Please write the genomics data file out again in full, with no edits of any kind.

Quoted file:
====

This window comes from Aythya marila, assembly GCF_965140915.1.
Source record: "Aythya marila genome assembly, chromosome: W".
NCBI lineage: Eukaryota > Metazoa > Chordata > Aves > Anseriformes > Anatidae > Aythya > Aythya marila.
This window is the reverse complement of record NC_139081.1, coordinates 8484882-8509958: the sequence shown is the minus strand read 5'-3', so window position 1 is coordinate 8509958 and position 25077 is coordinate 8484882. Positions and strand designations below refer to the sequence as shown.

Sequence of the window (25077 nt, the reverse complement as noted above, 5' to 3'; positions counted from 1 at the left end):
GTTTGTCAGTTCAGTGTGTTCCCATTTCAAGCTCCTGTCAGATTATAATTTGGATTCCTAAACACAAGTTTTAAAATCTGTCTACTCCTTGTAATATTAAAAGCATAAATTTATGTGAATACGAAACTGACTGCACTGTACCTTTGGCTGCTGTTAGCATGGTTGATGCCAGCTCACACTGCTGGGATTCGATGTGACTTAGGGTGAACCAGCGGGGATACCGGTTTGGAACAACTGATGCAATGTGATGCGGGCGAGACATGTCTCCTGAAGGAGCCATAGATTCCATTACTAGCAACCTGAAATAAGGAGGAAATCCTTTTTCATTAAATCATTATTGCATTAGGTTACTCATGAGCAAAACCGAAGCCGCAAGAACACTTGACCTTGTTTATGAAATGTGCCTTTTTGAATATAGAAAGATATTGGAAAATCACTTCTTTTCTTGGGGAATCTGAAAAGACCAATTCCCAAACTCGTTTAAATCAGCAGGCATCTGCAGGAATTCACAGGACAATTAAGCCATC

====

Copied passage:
This window comes from Aythya marila, assembly GCF_965140915.1.
Source record: "Aythya marila genome assembly, chromosome: W".
NCBI lineage: Eukaryota > Metazoa > Chordata > Aves > Anseriformes > Anatidae > Aythya > Aythya marila.
This window is the reverse complement of record NC_139081.1, coordinates 8484882-8509958: the sequence shown is the minus strand read 5'-3', so window position 1 is coordinate 8509958 and position 25077 is coordinate 8484882. Positions and strand designations below refer to the sequence as shown.

Sequence of the window (25077 nt, the reverse complement as noted above, 5' to 3'; positions counted from 1 at the left end):
GTTTGTCAGTTCAGTGTGTTCCCATTTCAAGCTCCTGTCAGATTATAATTTGGATTCCTAAACACAAGTTTTAAAATCTGTCTACTCCTTGTAATATTAAAAGCATAAATTTATGTGAATACGAAACTGACTGCACTGTACCTTTGGCTGCTGTTAGCATGGTTGATGCCAGCTCACACTGCTGGGATTCGATGTGACTTAGGGTGAACCAGCGGGGATACCGGTTTGGAACAACTGATGCAATGTGATGCGGGCGAGACATGTCTCCTGAAGGAGCCATAGATTCCATTACTAGCAACCTGAAATAAGGAGGAAATCCTTTTTCATTAAATCATTATTGCATTAGGTTACTCATGAGCAAAACCGAAGCCGCAAGAACACTTGACCTTGTTTATGAAATGTGCCTTTTTGAATATAGAAAGATATTGGAAAATCACTTCTTTTCTTGGGGAATCTGAAAAGACCAATTCCCAAACTCGTTTAAATCAGCAGGCATCTGCAGGAATTCACAGGACAATTAAGCCATC